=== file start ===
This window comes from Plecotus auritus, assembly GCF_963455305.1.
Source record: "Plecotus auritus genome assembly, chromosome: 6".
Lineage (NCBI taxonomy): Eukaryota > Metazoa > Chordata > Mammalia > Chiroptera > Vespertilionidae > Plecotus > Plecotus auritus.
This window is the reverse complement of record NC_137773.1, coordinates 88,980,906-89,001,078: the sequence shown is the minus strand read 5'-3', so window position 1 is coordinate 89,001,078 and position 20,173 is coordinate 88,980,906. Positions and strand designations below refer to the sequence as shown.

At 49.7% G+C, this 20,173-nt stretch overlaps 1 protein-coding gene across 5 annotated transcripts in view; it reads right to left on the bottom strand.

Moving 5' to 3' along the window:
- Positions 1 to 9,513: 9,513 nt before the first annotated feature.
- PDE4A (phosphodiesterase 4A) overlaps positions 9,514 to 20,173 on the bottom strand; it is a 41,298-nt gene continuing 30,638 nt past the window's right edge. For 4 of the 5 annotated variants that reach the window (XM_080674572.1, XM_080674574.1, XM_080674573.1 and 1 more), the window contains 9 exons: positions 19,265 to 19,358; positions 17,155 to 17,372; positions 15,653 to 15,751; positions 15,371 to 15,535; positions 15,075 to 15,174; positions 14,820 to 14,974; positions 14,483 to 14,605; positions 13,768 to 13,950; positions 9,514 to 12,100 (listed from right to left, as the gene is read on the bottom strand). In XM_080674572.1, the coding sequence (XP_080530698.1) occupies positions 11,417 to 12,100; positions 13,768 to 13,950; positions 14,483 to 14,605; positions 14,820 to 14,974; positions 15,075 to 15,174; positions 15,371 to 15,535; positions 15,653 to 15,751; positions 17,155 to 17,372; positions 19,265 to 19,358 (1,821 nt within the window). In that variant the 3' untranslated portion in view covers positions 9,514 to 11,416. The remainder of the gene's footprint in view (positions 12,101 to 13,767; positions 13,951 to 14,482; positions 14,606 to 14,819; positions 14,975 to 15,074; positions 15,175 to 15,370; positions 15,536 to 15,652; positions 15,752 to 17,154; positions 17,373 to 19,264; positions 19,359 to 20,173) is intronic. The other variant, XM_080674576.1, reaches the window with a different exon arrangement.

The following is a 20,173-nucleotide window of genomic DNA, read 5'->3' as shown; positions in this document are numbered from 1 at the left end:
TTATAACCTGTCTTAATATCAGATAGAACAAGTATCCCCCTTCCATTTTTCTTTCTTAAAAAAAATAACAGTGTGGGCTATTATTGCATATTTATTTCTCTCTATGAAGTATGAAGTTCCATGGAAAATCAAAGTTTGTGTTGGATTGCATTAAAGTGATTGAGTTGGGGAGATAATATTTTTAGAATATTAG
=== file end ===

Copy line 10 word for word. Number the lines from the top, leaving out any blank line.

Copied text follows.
TTATAACCTGTCTTAATATCAGATAGAACAAGTATCCCCCTTCCATTTTTCTTTCTTAAAAAAAATAACAGTGTGGGCTATTATTGCATATTTATTTCTCTCTATGAAGTATGAAGTTCCATGGAAAATCAAAGTTTGTGTTGGATTGCATTAAAGTGATTGAGTTGGGGAGATAATATTTTTAGAATATTAG